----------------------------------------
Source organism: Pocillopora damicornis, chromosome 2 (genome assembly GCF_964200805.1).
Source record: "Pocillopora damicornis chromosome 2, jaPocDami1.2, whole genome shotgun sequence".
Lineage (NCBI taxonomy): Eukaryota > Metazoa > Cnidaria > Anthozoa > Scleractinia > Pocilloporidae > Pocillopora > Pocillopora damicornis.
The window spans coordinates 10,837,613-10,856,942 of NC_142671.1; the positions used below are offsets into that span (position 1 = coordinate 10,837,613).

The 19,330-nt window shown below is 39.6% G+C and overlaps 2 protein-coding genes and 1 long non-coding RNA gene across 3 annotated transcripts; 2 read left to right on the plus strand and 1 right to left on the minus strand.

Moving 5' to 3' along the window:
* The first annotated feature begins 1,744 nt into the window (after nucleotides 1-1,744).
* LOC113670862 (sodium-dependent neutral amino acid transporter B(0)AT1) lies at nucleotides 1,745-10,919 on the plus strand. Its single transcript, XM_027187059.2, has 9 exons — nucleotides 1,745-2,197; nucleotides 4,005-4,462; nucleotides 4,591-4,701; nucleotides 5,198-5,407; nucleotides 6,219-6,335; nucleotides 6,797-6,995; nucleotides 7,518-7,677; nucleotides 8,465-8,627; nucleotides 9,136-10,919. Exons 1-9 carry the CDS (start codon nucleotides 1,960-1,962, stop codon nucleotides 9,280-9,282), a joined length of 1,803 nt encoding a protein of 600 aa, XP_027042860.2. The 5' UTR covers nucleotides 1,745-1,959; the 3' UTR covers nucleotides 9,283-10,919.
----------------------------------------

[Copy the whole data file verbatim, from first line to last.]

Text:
Source organism: Pocillopora damicornis, chromosome 2 (genome assembly GCF_964200805.1).
Source record: "Pocillopora damicornis chromosome 2, jaPocDami1.2, whole genome shotgun sequence".
Lineage (NCBI taxonomy): Eukaryota > Metazoa > Cnidaria > Anthozoa > Scleractinia > Pocilloporidae > Pocillopora > Pocillopora damicornis.
The window spans coordinates 10,837,613-10,856,942 of NC_142671.1; the positions used below are offsets into that span (position 1 = coordinate 10,837,613).

The 19,330-nt window shown below is 39.6% G+C and overlaps 2 protein-coding genes and 1 long non-coding RNA gene across 3 annotated transcripts; 2 read left to right on the plus strand and 1 right to left on the minus strand.

Moving 5' to 3' along the window:
* The first annotated feature begins 1,744 nt into the window (after nucleotides 1-1,744).
* LOC113670862 (sodium-dependent neutral amino acid transporter B(0)AT1) lies at nucleotides 1,745-10,919 on the plus strand. Its single transcript, XM_027187059.2, has 9 exons — nucleotides 1,745-2,197; nucleotides 4,005-4,462; nucleotides 4,591-4,701; nucleotides 5,198-5,407; nucleotides 6,219-6,335; nucleotides 6,797-6,995; nucleotides 7,518-7,677; nucleotides 8,465-8,627; nucleotides 9,136-10,919. Exons 1-9 carry the CDS (start codon nucleotides 1,960-1,962, stop codon nucleotides 9,280-9,282), a joined length of 1,803 nt encoding a protein of 600 aa, XP_027042860.2. The 5' UTR covers nucleotides 1,745-1,959; the 3' UTR covers nucleotides 9,283-10,919.